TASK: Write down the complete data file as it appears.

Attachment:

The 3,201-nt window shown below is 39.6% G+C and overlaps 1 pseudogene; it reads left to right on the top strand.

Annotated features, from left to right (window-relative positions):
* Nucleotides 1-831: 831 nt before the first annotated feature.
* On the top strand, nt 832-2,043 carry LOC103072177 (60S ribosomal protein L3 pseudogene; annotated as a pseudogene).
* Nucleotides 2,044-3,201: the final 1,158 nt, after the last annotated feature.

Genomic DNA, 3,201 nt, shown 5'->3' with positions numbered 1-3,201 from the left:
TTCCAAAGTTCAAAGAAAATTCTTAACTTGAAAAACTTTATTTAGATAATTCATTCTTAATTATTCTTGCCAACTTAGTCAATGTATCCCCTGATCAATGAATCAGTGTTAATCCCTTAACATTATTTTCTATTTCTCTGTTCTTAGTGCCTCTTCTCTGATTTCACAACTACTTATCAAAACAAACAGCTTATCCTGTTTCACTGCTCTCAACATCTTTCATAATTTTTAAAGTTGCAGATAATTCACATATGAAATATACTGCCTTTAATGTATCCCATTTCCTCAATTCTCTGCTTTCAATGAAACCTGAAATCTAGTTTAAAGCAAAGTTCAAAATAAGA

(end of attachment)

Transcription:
The 3,201-nt window shown below is 39.6% G+C and overlaps 1 pseudogene; it reads left to right on the top strand.

Annotated features, from left to right (window-relative positions):
* Nucleotides 1-831: 831 nt before the first annotated feature.
* On the top strand, nt 832-2,043 carry LOC103072177 (60S ribosomal protein L3 pseudogene; annotated as a pseudogene).
* Nucleotides 2,044-3,201: the final 1,158 nt, after the last annotated feature.

Genomic DNA, 3,201 nt, shown 5'->3' with positions numbered 1-3,201 from the left:
TTCCAAAGTTCAAAGAAAATTCTTAACTTGAAAAACTTTATTTAGATAATTCATTCTTAATTATTCTTGCCAACTTAGTCAATGTATCCCCTGATCAATGAATCAGTGTTAATCCCTTAACATTATTTTCTATTTCTCTGTTCTTAGTGCCTCTTCTCTGATTTCACAACTACTTATCAAAACAAACAGCTTATCCTGTTTCACTGCTCTCAACATCTTTCATAATTTTTAAAGTTGCAGATAATTCACATATGAAATATACTGCCTTTAATGTATCCCATTTCCTCAATTCTCTGCTTTCAATGAAACCTGAAATCTAGTTTAAAGCAAAGTTCAAAATAAGA